"And since there wasn't anything leaving Helsinki, there couldn't very well have been anything coming in to Belgium, could there have been? No, so I focused instead on the records that Shanghai has. Someone, almost immediately after this mysterious person arrived in Shanghai, transferred over to Sydney, Australia."

Hermione felt her stomach twisting and writhing under his gaze, and she forced herself to find the inner strength that had kept her going while she was being tortured at Malfoy Manor.

"I couldn't figure out what could possibly have caused you to take such measures to visit a country that your own country has perfectly amicable relations with. Then I realized that you didn't return from Australia via Port Key. You traveled back as a Muggle, under your own name. Quite sloppy if you were trying to be discreet. You British wizards may disregard the Muggle world in your overbearing belief in your own superiority, but I do not. You re-entered the country with your parents, but you left Australia with a Monica and Wendell Wilkins.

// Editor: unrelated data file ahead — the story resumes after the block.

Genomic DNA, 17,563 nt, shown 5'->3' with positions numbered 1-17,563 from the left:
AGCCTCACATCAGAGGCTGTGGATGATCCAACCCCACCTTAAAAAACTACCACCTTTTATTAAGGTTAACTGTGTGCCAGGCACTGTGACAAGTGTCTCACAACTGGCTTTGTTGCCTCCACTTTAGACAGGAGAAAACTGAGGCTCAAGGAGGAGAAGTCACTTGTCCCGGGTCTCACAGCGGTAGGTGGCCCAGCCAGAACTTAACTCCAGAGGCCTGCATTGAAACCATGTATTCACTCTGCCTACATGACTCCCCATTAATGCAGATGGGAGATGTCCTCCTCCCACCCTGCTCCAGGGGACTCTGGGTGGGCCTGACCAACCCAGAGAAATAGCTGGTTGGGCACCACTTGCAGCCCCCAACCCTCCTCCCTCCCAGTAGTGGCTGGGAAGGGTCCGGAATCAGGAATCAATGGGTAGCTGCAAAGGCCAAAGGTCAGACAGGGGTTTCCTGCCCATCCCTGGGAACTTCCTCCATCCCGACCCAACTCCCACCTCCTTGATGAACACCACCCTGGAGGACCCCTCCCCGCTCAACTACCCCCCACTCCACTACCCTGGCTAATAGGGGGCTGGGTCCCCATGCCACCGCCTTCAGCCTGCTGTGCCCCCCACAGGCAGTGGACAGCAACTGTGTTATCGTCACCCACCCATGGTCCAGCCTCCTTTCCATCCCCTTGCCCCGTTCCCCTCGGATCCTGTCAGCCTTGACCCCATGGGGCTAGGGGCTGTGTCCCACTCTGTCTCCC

"I went and spoke with your parents, Miss Granger. They didn't seem to have any idea they'd taken a trip to Australia, nor had they ever heard of these two people, this Monica and Wendell." He templed his fingers in front of himself as he rested his elbows on his blotter. "At first, I thought that you'd simply misappropriated Port Keys to go on a summer jaunt, a bit of a holiday mixed with some rule-breaking - you have a bad habit of rule-breaking, don't you? Now, however I see that it was far more serious. I would hazard to guess, Miss Granger, that you used some rather powerful memory charms on your parents, didn't you? Without any kind of Ministry sanctioning, while you were still a student, no less."